8. I object to polarity and adversarialism. Just because I don't loudly and enthusiastically support position 'A', that does not mean I'm a vociferous supporter of position 'Z'. It's a common mechanism exploited by trolls and antagonists in places like this. For example, I firmly believe that people should be at liberty to define and express their sexuality as they experience it, rather than as social authoritarians would tell them they should. However, I don't see homosexuality as 'normal' – whatever normal is. To me (bear in mind I'm a nurse) the purpose of sexual activity is procreation. Any recreation is a welcome added bonus! That is enough in some people's eyes to label me 'homophobic' but, (again, bear in mind I'm a nurse – and mental-health qualified too) I have no phobia against the LGBT community. I would and do fiercely defend their right to be who they are – not who someone else says they should be, but in an atmosphere of adversarialism, my interlocutors will leap upon the chance to make wilfully erroneous assumptions to advance their argument. :roll:

9. And to further the linguistic nonsense of supposed 'phobias', I have what I believe to be legitimate concerns about Islam, but as per point 8 above, I reject the notion that I'm 'Islamophobic'. My wife and I spent the first five years of our married life in a majority Islamic neighbourhood of an otherwise nondescript East Lancashire mill town. Our Muslim neighbours were, on the whole, far more welcoming, friendly and neighbourly than any of our 'indigenous' Anglo-Saxon neighbours. Working in healthcare, I have dozens of friends and former colleagues for whom I have great respect who are Muslim. Working in healthcare in the military, many of those friends have taken the Queen's Shilling and served in defence of the UK for all of their working lives. They, like me, have grave concerns about the rise of extremism in domestic Islam, not to mention significant anxieties about 'imported' extremism from our immigrant population. To reprise point 8, the issues raised by this relatively recent development are unlikely to be resolved by sitting on either side of a barricade, throwing rocks at each other. Polarity and adversarialism are profoundly unhelpful in political discourse.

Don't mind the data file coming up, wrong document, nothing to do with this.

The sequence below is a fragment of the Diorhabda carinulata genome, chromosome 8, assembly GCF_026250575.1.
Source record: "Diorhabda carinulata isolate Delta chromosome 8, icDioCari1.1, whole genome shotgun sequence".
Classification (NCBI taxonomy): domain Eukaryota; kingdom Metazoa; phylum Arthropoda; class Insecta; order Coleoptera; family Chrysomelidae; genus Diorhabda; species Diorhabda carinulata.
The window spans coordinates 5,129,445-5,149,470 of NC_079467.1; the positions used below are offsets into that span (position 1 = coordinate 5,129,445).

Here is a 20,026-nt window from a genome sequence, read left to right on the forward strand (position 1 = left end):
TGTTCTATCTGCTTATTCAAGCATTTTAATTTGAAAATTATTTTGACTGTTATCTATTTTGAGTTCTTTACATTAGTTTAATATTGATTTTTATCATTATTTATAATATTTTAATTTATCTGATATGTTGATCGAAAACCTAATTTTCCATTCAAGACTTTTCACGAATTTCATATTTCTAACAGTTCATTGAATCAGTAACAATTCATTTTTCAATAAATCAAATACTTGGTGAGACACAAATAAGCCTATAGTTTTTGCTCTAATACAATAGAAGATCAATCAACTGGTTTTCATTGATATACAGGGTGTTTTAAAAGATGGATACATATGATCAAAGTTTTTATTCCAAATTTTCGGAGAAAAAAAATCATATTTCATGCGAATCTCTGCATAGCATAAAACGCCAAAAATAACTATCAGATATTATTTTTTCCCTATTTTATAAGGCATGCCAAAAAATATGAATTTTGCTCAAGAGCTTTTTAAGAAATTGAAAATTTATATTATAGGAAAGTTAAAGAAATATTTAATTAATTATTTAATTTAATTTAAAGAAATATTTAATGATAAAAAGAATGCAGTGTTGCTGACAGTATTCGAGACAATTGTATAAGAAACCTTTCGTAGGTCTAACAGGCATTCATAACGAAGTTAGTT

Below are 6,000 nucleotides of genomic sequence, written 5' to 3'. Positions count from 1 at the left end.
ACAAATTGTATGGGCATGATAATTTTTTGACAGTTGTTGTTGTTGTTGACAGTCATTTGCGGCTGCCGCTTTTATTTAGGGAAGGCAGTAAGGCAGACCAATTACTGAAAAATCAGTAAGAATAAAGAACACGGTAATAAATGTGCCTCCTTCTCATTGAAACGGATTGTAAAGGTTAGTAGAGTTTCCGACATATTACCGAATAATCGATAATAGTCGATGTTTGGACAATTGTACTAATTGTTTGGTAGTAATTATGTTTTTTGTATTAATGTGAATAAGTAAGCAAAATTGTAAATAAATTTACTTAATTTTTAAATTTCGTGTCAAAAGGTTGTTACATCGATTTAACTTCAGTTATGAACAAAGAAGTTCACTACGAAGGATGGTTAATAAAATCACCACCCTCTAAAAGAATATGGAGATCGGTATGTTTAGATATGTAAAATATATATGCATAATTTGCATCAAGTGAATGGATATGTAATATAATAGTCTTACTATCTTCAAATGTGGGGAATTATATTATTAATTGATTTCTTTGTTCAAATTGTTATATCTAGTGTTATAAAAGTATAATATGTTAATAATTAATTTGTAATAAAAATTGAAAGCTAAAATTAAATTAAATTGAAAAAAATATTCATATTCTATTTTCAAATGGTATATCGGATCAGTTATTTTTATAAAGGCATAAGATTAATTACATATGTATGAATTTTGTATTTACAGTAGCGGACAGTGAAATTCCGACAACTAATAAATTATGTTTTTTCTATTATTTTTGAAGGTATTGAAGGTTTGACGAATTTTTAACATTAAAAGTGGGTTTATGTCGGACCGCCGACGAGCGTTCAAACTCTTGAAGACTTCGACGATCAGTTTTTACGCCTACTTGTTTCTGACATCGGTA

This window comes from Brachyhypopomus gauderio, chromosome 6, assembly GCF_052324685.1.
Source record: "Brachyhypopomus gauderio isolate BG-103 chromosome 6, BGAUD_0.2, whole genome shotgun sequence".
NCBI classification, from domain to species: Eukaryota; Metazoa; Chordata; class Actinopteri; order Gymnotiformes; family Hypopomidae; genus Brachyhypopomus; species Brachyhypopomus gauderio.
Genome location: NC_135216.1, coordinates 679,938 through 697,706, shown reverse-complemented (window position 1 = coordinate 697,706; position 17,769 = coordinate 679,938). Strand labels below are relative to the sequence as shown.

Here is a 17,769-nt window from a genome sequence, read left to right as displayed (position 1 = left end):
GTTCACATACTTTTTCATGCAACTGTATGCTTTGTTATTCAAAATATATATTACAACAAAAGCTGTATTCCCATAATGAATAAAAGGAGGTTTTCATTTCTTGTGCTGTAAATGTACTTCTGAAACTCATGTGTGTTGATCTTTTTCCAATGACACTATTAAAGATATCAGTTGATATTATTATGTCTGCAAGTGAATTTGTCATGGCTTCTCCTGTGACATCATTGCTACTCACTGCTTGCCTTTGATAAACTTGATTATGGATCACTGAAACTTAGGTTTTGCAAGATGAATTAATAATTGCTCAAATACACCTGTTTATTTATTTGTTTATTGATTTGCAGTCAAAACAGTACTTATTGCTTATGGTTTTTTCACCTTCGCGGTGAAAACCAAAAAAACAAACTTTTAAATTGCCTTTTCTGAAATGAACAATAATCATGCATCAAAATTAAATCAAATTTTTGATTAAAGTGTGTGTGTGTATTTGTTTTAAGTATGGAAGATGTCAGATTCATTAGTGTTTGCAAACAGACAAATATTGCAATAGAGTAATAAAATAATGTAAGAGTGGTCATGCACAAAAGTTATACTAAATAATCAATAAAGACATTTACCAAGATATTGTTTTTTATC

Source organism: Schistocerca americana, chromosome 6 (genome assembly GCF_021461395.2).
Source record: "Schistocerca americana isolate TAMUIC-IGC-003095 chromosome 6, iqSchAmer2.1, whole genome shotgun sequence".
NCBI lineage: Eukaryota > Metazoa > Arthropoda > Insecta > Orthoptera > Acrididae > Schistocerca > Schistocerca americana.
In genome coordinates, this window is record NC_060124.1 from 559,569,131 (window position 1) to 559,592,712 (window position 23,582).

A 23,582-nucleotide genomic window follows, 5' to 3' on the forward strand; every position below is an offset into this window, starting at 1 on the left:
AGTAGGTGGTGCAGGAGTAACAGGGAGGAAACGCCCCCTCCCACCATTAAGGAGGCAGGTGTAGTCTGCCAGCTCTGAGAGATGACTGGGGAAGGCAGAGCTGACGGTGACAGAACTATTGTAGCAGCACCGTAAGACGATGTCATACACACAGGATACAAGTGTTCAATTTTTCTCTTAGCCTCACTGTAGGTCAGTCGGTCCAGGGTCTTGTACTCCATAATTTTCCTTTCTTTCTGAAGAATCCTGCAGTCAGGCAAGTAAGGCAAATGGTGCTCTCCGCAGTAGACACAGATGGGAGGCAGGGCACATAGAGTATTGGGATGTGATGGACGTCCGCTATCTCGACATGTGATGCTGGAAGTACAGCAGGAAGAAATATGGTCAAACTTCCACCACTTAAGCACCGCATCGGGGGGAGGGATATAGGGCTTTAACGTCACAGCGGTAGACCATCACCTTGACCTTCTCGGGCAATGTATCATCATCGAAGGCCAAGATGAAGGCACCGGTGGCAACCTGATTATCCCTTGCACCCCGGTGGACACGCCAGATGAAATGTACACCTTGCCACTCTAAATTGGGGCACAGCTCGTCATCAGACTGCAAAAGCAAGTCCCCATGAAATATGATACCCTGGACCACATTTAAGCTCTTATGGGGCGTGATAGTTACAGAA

10. Finally many of my views, as you can see, are inherently contradictory. That links in very much with points 2, 3 and 4 in particular. Discussions on PoFo, as well as political activity in the real world, is poorly served by imposition of an inflexible ideology. Inevitably, dogmatic adherence to an inherently imperfect theory (see point 3 again) will lead to reductio ad absurdum outcomes somewhere along the line. It's the law of unintended consequences.

All of which, after ten years of PoFo, leaves me back at the start alongside (according to the Political Compass) Ghandi and the Dalai Lama, firmly in the green quadrant and pretty much opposed to all established ideologies.

Maybe I should start a UK version of Five Star?? :lol:
#14893917
Judging by the number of usernames I don’t recognise here, many of you might rightly ask, “Who the Hell are you?”


Indeed! Just who the hell are you? But is it for me to say?


I can offer a little insight as an observer. The two dimensional political compass is limited. Much of what you say about consensus reflects, in my opinion, a communal identity rather than an individual identity. Not unsurprising for someone with a military background. The left side of the compass tends to be more communal minded.

But shouldn’t the communal and consensus seeking tend toward conformity and thus authority? Yet your outlook is politically liberal (in the old pre-revolutionary sense). You are certainly a humanist.

Anyway, enough observations. I’ve taken your political compass test and came out slightly to the left and liberal side of Gandhi and Chomsky (he rates in that quadrant too). I don’t think I am really close in political thought to either of them apart from valuing political freedom and recognising the value of redistribution of wealth. The compass is a rough guide at best.
#14893918
Cartertonian wrote::tl/dr: warning!!

Judging by the number of usernames I don’t recognise here, many of you might rightly ask, “Who the Hell are you?”

Well, believe it or not, I’m one of your forum Administrators but I’ve been helping out over at PoFoUK for a few years now and doing a PhD, so I rarely have time to do much here beyond activate the odd user account or deal with a report.

Nevertheless, this is where my journey of political self-discovery kicked off ten years ago and so I thought I might ruminate on where those ten years has taken me.

In some respects, it’s taken me around in a big circle to back where I started! :lol:

When I first came to political awareness, in the early 1980s, the ‘choice’ we in the UK were offered was between Michael Foot’s Looney Left and Margaret Thatcher’s Rabid Right. That didn’t seem to me to be much of a choice, so I joined the Young Liberals, mostly on the grounds that they were neither Labour nor Conservative and they were strong advocates for electoral reform, which might put an end to the UK’s political two-horse race – a race in which you wouldn’t bet on either horse.